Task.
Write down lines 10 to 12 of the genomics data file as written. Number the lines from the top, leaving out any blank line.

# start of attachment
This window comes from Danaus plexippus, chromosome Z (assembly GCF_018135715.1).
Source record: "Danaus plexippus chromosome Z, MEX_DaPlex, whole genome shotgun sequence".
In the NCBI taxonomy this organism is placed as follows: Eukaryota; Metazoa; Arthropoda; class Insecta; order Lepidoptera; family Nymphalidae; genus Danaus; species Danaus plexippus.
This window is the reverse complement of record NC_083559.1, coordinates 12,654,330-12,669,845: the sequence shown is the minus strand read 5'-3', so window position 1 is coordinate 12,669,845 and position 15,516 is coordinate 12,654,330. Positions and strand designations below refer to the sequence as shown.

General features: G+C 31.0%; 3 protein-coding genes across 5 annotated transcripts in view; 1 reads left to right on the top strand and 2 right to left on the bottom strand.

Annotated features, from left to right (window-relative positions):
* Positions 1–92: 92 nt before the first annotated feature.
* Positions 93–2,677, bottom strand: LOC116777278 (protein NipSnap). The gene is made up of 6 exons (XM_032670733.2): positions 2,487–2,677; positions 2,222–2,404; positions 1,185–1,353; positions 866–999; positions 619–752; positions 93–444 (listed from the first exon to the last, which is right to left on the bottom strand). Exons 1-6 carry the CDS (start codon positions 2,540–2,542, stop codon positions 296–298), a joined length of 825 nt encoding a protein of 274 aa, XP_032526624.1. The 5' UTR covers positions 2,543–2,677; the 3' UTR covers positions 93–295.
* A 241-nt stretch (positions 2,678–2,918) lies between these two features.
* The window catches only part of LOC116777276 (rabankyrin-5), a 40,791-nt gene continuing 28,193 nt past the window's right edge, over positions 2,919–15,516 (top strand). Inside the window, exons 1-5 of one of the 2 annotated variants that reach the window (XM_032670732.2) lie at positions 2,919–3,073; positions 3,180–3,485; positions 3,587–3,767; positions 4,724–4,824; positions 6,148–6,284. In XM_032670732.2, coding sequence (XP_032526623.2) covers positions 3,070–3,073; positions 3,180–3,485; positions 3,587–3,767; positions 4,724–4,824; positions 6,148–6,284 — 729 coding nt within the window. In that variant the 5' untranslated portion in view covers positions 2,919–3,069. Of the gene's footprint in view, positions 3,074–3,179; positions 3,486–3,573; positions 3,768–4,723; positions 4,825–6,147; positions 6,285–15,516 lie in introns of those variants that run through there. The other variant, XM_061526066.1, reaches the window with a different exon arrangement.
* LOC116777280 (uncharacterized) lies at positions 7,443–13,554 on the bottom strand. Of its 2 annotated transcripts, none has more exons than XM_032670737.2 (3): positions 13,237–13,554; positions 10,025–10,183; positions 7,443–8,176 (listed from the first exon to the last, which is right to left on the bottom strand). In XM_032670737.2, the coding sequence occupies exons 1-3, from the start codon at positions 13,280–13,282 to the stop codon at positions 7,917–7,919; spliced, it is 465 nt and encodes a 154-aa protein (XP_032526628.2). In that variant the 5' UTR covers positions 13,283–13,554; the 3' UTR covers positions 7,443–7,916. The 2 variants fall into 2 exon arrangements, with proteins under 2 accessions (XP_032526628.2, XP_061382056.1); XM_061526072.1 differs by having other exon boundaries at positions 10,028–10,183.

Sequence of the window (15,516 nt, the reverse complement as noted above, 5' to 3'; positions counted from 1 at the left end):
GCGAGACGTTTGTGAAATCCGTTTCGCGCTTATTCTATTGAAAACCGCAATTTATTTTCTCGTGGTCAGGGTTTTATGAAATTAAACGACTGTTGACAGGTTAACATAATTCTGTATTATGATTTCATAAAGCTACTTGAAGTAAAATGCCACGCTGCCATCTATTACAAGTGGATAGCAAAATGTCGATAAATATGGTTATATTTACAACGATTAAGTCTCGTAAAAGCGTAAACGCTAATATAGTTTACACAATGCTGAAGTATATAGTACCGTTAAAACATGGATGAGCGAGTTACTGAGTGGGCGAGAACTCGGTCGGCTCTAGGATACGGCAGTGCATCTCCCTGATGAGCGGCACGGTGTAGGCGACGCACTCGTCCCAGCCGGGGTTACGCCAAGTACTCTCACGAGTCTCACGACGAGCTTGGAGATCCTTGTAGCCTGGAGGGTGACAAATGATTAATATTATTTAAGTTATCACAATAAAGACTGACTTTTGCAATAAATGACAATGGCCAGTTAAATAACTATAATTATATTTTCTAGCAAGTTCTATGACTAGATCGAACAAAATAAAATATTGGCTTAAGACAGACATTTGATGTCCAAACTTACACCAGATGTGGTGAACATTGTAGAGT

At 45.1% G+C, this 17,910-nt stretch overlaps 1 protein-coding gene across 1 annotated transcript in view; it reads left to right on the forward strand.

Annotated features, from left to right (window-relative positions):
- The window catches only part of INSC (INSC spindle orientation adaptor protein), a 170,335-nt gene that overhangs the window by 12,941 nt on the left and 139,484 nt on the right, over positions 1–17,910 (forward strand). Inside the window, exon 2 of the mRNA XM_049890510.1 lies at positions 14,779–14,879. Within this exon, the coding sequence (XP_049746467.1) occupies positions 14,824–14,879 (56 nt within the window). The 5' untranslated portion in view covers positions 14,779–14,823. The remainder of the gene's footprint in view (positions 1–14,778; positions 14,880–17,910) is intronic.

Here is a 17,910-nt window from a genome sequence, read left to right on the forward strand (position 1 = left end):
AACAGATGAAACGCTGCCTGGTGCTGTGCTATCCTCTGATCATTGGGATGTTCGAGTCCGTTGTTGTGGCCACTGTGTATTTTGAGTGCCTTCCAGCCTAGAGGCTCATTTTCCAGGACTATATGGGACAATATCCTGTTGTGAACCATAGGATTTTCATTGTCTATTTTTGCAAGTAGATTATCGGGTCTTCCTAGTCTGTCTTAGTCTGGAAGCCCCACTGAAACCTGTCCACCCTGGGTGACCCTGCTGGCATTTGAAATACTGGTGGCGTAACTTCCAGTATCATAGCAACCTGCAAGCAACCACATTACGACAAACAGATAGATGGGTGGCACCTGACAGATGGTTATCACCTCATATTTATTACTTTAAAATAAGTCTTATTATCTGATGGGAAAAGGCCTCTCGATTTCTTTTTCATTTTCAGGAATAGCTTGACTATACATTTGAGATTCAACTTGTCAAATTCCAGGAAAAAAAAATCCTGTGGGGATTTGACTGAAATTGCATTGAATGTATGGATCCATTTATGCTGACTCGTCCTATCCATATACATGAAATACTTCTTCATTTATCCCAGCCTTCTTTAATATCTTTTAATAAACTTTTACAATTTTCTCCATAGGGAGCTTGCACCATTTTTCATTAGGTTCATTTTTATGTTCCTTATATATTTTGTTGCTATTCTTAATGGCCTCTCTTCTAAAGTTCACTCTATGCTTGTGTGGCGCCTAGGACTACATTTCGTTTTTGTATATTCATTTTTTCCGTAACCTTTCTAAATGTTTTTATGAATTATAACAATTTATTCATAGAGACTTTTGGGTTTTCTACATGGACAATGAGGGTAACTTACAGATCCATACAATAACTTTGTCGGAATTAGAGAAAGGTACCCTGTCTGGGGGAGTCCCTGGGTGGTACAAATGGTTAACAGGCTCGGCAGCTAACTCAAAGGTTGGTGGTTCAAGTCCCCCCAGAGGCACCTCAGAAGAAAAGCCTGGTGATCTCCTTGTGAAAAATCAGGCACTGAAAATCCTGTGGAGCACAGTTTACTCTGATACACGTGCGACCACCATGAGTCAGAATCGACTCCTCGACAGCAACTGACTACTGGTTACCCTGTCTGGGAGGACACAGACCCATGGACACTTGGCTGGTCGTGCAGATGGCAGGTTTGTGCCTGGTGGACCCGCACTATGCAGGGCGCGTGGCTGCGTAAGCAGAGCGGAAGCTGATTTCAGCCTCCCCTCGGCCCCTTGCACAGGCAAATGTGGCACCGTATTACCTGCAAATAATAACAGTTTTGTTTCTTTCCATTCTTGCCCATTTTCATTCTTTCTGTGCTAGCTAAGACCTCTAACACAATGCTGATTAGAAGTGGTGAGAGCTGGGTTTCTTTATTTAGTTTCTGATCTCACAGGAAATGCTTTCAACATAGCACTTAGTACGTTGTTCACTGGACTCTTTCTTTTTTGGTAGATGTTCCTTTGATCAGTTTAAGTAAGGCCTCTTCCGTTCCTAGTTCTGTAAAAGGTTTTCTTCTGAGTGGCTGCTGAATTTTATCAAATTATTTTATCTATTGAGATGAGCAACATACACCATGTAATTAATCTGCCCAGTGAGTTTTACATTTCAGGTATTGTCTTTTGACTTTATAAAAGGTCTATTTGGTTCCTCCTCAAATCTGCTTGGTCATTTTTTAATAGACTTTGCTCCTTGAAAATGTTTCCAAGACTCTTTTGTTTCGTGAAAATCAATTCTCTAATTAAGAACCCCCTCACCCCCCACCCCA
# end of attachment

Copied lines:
* The window catches only part of LOC116777276 (rabankyrin-5), a 40,791-nt gene continuing 28,193 nt past the window's right edge, over positions 2,919–15,516 (top strand). Inside the window, exons 1-5 of one of the 2 annotated variants that reach the window (XM_032670732.2) lie at positions 2,919–3,073; positions 3,180–3,485; positions 3,587–3,767; positions 4,724–4,824; positions 6,148–6,284. In XM_032670732.2, coding sequence (XP_032526623.2) covers positions 3,070–3,073; positions 3,180–3,485; positions 3,587–3,767; positions 4,724–4,824; positions 6,148–6,284 — 729 coding nt within the window. In that variant the 5' untranslated portion in view covers positions 2,919–3,069. Of the gene's footprint in view, positions 3,074–3,179; positions 3,486–3,573; positions 3,768–4,723; positions 4,825–6,147; positions 6,285–15,516 lie in introns of those variants that run through there. The other variant, XM_061526066.1, reaches the window with a different exon arrangement.
* LOC116777280 (uncharacterized) lies at positions 7,443–13,554 on the bottom strand. Of its 2 annotated transcripts, none has more exons than XM_032670737.2 (3): positions 13,237–13,554; positions 10,025–10,183; positions 7,443–8,176 (listed from the first exon to the last, which is right to left on the bottom strand). In XM_032670737.2, the coding sequence occupies exons 1-3, from the start codon at positions 13,280–13,282 to the stop codon at positions 7,917–7,919; spliced, it is 465 nt and encodes a 154-aa protein (XP_032526628.2). In that variant the 5' UTR covers positions 13,283–13,554; the 3' UTR covers positions 7,443–7,916. The 2 variants fall into 2 exon arrangements, with proteins under 2 accessions (XP_032526628.2, XP_061382056.1); XM_061526072.1 differs by having other exon boundaries at positions 10,028–10,183.

Sequence of the window (15,516 nt, the reverse complement as noted above, 5' to 3'; positions counted from 1 at the left end):